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Working Papers

An Axiomatization of the Pairwise Netting Proportional Rule in Financial Networks

PÉTER CSÓKA – P. JEAN-JACQUES HERINGS

2023/01

We consider financial networks where agents are linked to each other via mutual liabilities. In case of bankruptcy, there are potentially many bankruptcy rules, ways to distribute the assets of a bankrupt agent over the other agents. One common approach is to first apply pairwise netting of agents that have mutual liabilities and next use the proportional rule to determine the payments on the basis of the net liabilities. We refer to this as the pairwise netting proportional rule. The pairwise netting proportional rule satisfies the basic requirements of claims boundedness, limited liability, priority of creditors, and continuity. It also satisfies the desirable properties of net impartiality, an agent that has two creditors with the same net claims pays the same amount to both creditors on top of pairwise netting, and invariance to mitosis, an agent that splits into a number of identical agents is not affecting the payments of the other agents. We demonstrate that if net impartiality and invariance to mitosis, together with the basic requirements, are regarded as imperative properties, then payments should be determined by the pairwise netting proportional rule.

2023

Disparities in premature and old age mortality in Europe in the first decade of the 2000s

Mária Lackó

2020/23

This study presents disparities in mortality rates of 38-41 European countires and attempts at giving explanations for these. Explanatory factors of premature (0-64 ages) and old age (above 65 years old) mortality rates are compared accordig to cause-specific diseases and genders for 2009. In addition, mortality disparities due to avoidable (preventable and treatable) diseases are analyzed on a narrower sample of countries for 2015.

The model applied in the investigations takes into account the living conditions and life-styles of the population in the given countries i.e. GDP per capita, geographical location, air-pollution, educational level, tobacco and spirit consumption habits, and health care expenditures.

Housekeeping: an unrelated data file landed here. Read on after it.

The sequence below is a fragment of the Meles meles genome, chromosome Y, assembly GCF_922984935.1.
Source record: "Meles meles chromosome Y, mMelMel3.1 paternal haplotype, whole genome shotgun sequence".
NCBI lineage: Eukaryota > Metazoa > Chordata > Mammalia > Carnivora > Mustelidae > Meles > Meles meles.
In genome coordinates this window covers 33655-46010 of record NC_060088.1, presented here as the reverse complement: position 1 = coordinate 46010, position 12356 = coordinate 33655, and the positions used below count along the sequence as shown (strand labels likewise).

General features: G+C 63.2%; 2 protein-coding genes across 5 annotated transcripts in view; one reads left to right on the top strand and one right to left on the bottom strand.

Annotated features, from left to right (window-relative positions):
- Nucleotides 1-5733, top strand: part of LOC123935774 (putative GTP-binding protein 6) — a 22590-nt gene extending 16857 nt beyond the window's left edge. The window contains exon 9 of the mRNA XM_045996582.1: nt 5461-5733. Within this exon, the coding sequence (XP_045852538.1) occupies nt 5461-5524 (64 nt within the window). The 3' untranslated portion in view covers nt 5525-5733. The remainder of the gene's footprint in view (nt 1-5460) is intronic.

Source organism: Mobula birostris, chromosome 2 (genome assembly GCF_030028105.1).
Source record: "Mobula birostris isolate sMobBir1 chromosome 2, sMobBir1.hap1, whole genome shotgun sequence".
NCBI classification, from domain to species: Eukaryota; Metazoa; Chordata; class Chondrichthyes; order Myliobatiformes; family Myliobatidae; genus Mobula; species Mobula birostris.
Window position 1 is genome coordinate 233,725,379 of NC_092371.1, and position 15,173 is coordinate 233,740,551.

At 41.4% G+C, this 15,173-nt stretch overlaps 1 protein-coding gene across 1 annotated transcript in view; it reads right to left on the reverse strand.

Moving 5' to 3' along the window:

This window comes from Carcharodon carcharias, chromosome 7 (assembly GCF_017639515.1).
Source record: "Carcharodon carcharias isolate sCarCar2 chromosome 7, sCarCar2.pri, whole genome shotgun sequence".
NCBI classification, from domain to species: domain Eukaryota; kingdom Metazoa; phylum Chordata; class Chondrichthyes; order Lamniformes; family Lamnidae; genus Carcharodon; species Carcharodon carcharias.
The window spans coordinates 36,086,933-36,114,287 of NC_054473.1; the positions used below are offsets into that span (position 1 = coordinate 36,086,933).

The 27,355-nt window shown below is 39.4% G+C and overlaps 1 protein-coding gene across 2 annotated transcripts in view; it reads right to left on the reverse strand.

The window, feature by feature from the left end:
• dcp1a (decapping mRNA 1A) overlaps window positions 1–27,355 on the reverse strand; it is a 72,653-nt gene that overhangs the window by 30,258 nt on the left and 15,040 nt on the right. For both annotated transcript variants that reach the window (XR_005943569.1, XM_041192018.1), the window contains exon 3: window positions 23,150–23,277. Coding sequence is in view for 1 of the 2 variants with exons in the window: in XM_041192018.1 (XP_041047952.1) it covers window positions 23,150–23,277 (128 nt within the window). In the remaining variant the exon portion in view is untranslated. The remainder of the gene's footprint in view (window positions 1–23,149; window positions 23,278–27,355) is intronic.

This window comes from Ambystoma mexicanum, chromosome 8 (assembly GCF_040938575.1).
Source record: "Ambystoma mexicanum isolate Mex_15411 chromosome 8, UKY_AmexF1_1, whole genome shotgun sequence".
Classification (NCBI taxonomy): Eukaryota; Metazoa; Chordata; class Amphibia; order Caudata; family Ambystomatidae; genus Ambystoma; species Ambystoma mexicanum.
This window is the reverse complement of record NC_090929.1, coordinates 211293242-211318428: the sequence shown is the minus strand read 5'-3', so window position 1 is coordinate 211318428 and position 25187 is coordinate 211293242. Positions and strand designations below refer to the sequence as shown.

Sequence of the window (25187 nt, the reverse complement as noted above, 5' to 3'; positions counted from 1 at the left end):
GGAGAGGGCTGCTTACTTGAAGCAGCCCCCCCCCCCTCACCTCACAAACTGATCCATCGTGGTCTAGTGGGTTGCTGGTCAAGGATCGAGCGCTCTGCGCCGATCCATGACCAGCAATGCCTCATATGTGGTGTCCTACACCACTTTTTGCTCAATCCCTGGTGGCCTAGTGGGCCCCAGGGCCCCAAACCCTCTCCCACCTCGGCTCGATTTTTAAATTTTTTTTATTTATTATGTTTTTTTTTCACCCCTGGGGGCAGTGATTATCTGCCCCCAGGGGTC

The most astonishing result is connected with the effect of air pollution: this factor has a similarly big weight in increasing premature male mortality as the well-known factor, tobacco consumption. Moreover, in the case of old age male mortality air pollution even dominate the effect of smoking.

2020

Indexing public pensions in progress to wages or prices

András Simonovits

2020/15

Initial public pensions are indexed to the economy-wide average wages, but pensions in progress are indexed to prices, average wages or their combinations––varying across countries and periods. We create a simple overlapping cohorts framework to study the properties of indexing pensions in progress––emphasizing a neglected issue: close wage paths should imply close benefit paths even at real wage shocks. This robustness criterion of an equitable pension system is only satisfied by wage indexing, which in turn requires the adjustment of the accrual rate. To minimize the redistribution from low-earning short-lived citizens to high-earning long-lived ones, progression should be introduced.

2020

Does trust associate with political regime?

Sára Khayouti – Hubert János Kiss – Dániel Horn

2020/13

Since trust correlates with economic development and in turn economic development associates with political regime, we conjecture that there may be a relationship between trust and political regime. We investigate if trust aggregated on the country level correlates with the political regime. We do not find any significant association, with or without taking into account other factors (e.g. regional location, economic development, geographic conditions, culture) as well.

2020

Patient democracies?

Sára Khayouti – Hubert János Kiss – Dániel Horn

2020/12

We test if the political regime of a country associates with the patience of the citizens. Recent findings indicate that i) more democratic countries tend to have higher growth, and ii) patience correlates positively with economic development, suggesting a potential link between the political regime and patience. We document a positive association between the level of democracy and patience for most of the political regime indices that we use, even after controlling for region, economic development, geographical conditions, and culture. We report some evidence that political participation is behind our findings.

2020